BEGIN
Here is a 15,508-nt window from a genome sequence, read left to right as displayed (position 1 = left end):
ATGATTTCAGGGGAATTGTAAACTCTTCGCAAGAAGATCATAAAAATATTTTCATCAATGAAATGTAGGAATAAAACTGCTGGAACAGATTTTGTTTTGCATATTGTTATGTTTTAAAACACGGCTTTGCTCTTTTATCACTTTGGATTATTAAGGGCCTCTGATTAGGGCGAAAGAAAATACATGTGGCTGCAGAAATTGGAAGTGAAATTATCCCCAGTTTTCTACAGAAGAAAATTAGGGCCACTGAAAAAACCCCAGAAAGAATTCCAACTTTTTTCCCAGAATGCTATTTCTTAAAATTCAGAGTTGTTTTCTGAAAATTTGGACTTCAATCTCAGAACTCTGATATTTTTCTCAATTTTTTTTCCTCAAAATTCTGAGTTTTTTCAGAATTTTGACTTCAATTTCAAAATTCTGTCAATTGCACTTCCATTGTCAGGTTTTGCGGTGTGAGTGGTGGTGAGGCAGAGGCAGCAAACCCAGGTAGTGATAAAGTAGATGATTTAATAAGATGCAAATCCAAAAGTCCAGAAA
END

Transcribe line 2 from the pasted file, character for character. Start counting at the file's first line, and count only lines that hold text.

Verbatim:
ATGATTTCAGGGGAATTGTAAACTCTTCGCAAGAAGATCATAAAAATATTTTCATCAATGAAATGTAGGAATAAAACTGCTGGAACAGATTTTGTTTTGCATATTGTTATGTTTTAAAACACGGCTTTGCTCTTTTATCACTTTGGATTATTAAGGGCCTCTGATTAGGGCGAAAGAAAATACATGTGGCTGCAGAAATTGGAAGTGAAATTATCCCCAGTTTTCTACAGAAGAAAATTAGGGCCACTGAAAAAACCCCAGAAAGAATTCCAACTTTTTTCCCAGAATGCTATTTCTTAAAATTCAGAGTTGTTTTCTGAAAATTTGGACTTCAATCTCAGAACTCTGATATTTTTCTCAATTTTTTTTCCTCAAAATTCTGAGTTTTTTCAGAATTTTGACTTCAATTTCAAAATTCTGTCAATTGCACTTCCATTGTCAGGTTTTGCGGTGTGAGTGGTGGTGAGGCAGAGGCAGCAAACCCAGGTAGTGATAAAGTAGATGATTTAATAAGATGCAAATCCAAAAGTCCAGAAA